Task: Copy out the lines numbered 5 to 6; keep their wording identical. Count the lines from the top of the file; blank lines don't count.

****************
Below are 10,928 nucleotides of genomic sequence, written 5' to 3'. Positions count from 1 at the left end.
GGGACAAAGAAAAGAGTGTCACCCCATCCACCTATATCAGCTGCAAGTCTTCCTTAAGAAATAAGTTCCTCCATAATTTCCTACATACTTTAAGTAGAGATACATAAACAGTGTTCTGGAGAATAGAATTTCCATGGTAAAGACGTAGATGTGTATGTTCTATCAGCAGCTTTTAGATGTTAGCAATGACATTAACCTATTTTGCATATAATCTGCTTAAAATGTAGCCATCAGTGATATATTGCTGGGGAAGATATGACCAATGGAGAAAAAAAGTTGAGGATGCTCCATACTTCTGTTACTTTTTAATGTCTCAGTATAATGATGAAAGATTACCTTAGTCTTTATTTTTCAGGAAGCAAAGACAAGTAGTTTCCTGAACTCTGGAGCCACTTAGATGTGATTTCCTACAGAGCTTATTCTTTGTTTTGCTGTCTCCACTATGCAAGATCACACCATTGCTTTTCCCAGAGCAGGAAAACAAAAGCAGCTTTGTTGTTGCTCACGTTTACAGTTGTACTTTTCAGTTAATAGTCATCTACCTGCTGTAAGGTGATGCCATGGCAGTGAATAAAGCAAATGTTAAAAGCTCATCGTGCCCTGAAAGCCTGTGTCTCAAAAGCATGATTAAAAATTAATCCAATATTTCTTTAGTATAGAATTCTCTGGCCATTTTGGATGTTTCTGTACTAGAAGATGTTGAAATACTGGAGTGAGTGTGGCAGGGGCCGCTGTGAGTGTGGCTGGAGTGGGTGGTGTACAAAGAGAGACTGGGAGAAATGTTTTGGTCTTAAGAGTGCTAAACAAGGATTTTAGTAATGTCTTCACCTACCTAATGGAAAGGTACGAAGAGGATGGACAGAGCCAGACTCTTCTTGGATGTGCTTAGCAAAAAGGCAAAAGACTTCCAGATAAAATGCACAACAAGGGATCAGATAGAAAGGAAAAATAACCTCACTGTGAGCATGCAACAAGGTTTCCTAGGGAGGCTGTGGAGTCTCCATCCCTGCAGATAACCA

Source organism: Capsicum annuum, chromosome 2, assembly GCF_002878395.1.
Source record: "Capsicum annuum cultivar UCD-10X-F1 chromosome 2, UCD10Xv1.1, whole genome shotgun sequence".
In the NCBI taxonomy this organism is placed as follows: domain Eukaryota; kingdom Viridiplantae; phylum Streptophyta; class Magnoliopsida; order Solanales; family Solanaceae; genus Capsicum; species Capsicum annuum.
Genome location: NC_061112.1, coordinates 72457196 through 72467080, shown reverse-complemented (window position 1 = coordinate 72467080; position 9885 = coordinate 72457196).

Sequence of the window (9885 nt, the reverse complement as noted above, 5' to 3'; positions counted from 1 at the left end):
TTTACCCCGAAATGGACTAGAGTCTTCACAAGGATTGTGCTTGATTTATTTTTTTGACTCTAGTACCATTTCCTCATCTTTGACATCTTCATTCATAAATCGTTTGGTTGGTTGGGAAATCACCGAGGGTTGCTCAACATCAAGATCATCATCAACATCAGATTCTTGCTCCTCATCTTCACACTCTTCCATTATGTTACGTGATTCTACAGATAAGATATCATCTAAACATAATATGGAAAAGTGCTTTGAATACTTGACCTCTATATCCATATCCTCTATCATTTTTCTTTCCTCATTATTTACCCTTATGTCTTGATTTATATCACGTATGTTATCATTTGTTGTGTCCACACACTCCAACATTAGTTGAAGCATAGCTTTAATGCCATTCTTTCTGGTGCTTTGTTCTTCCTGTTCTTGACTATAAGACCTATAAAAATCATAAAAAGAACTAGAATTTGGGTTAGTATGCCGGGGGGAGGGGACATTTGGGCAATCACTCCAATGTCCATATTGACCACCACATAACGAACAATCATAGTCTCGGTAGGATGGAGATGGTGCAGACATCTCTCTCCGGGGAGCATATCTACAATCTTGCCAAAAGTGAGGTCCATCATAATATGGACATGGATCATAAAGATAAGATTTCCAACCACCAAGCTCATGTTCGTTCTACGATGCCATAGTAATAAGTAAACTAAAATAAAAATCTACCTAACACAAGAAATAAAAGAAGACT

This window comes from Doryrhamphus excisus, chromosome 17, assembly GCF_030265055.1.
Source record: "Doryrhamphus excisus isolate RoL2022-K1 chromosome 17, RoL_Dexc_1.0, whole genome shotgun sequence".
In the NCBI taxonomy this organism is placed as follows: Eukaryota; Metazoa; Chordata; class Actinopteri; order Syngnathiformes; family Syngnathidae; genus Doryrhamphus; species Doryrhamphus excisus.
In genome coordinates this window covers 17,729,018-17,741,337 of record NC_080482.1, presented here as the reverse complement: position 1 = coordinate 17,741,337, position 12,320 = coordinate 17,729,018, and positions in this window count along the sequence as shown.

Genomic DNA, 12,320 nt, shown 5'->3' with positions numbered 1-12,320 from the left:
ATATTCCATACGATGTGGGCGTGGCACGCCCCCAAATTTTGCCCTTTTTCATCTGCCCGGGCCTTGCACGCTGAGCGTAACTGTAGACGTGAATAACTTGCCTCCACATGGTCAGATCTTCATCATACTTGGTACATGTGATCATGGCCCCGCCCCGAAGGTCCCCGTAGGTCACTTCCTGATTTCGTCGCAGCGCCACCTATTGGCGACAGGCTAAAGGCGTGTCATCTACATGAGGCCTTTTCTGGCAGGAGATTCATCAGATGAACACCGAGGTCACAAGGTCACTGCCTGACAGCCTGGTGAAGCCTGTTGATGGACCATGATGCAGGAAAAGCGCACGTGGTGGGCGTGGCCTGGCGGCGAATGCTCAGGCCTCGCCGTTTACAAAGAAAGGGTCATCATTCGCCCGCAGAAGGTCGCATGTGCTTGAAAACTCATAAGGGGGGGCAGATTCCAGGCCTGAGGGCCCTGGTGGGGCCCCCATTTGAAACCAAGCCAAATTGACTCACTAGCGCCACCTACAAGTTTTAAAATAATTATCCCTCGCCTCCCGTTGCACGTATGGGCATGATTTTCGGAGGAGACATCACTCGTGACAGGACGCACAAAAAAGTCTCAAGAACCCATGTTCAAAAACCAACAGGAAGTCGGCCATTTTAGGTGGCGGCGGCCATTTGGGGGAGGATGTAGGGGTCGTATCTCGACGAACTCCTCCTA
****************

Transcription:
In the NCBI taxonomy this organism is placed as follows: domain Eukaryota; kingdom Viridiplantae; phylum Streptophyta; class Magnoliopsida; order Solanales; family Solanaceae; genus Capsicum; species Capsicum annuum.
Genome location: NC_061112.1, coordinates 72457196 through 72467080, shown reverse-complemented (window position 1 = coordinate 72467080; position 9885 = coordinate 72457196).